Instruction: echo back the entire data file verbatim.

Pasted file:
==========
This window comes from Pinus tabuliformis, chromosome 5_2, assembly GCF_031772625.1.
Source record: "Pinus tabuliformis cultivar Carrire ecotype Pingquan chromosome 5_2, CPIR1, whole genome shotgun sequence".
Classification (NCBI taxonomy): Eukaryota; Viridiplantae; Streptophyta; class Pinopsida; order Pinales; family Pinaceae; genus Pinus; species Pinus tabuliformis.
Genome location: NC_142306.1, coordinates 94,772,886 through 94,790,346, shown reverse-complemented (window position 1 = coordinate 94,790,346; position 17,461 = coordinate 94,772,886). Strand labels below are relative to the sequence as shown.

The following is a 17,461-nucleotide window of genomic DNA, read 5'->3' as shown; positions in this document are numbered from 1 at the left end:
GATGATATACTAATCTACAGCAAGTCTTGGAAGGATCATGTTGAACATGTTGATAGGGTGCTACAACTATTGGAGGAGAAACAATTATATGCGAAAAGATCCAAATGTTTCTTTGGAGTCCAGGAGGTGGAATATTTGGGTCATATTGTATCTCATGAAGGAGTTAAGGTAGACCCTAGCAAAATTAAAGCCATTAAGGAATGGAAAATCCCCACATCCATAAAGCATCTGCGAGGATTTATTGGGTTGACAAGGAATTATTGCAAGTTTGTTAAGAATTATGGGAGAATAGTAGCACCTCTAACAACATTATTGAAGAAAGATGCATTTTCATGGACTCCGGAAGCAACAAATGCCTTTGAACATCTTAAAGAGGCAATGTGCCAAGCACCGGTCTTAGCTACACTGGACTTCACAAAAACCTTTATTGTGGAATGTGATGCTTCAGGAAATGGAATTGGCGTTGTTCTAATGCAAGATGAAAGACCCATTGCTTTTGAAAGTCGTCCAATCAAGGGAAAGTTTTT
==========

This window comes from Pinus tabuliformis, chromosome 5_2, assembly GCF_031772625.1.
Source record: "Pinus tabuliformis cultivar Carrire ecotype Pingquan chromosome 5_2, CPIR1, whole genome shotgun sequence".
Classification (NCBI taxonomy): Eukaryota; Viridiplantae; Streptophyta; class Pinopsida; order Pinales; family Pinaceae; genus Pinus; species Pinus tabuliformis.
Genome location: NC_142306.1, coordinates 94,772,886 through 94,790,346, shown reverse-complemented (window position 1 = coordinate 94,790,346; position 17,461 = coordinate 94,772,886). Strand labels below are relative to the sequence as shown.

The following is a 17,461-nucleotide window of genomic DNA, read 5'->3' as shown; positions in this document are numbered from 1 at the left end:
GATGATATACTAATCTACAGCAAGTCTTGGAAGGATCATGTTGAACATGTTGATAGGGTGCTACAACTATTGGAGGAGAAACAATTATATGCGAAAAGATCCAAATGTTTCTTTGGAGTCCAGGAGGTGGAATATTTGGGTCATATTGTATCTCATGAAGGAGTTAAGGTAGACCCTAGCAAAATTAAAGCCATTAAGGAATGGAAAATCCCCACATCCATAAAGCATCTGCGAGGATTTATTGGGTTGACAAGGAATTATTGCAAGTTTGTTAAGAATTATGGGAGAATAGTAGCACCTCTAACAACATTATTGAAGAAAGATGCATTTTCATGGACTCCGGAAGCAACAAATGCCTTTGAACATCTTAAAGAGGCAATGTGCCAAGCACCGGTCTTAGCTACACTGGACTTCACAAAAACCTTTATTGTGGAATGTGATGCTTCAGGAAATGGAATTGGCGTTGTTCTAATGCAAGATGAAAGACCCATTGCTTTTGAAAGTCGTCCAATCAAGGGAAAGTTTTT